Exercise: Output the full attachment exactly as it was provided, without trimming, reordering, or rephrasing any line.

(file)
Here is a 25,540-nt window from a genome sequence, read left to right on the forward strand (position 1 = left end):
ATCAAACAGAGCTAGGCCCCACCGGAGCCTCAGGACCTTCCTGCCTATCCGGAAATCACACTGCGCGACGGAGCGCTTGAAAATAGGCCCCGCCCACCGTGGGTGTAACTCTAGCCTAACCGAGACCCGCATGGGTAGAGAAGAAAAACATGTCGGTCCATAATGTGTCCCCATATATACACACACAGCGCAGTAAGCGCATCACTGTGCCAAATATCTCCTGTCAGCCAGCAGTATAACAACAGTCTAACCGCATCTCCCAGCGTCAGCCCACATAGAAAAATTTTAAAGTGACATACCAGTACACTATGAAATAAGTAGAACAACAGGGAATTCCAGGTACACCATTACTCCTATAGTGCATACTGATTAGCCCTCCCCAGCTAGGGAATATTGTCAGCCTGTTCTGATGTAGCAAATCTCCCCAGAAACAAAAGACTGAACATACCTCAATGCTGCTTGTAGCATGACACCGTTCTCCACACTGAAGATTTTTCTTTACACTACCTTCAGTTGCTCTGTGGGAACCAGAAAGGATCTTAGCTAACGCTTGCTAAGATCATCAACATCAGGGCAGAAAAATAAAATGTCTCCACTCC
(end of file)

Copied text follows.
Here is a 25,540-nt window from a genome sequence, read left to right on the forward strand (position 1 = left end):
ATCAAACAGAGCTAGGCCCCACCGGAGCCTCAGGACCTTCCTGCCTATCCGGAAATCACACTGCGCGACGGAGCGCTTGAAAATAGGCCCCGCCCACCGTGGGTGTAACTCTAGCCTAACCGAGACCCGCATGGGTAGAGAAGAAAAACATGTCGGTCCATAATGTGTCCCCATATATACACACACAGCGCAGTAAGCGCATCACTGTGCCAAATATCTCCTGTCAGCCAGCAGTATAACAACAGTCTAACCGCATCTCCCAGCGTCAGCCCACATAGAAAAATTTTAAAGTGACATACCAGTACACTATGAAATAAGTAGAACAACAGGGAATTCCAGGTACACCATTACTCCTATAGTGCATACTGATTAGCCCTCCCCAGCTAGGGAATATTGTCAGCCTGTTCTGATGTAGCAAATCTCCCCAGAAACAAAAGACTGAACATACCTCAATGCTGCTTGTAGCATGACACCGTTCTCCACACTGAAGATTTTTCTTTACACTACCTTCAGTTGCTCTGTGGGAACCAGAAAGGATCTTAGCTAACGCTTGCTAAGATCATCAACATCAGGGCAGAAAAATAAAATGTCTCCACTCC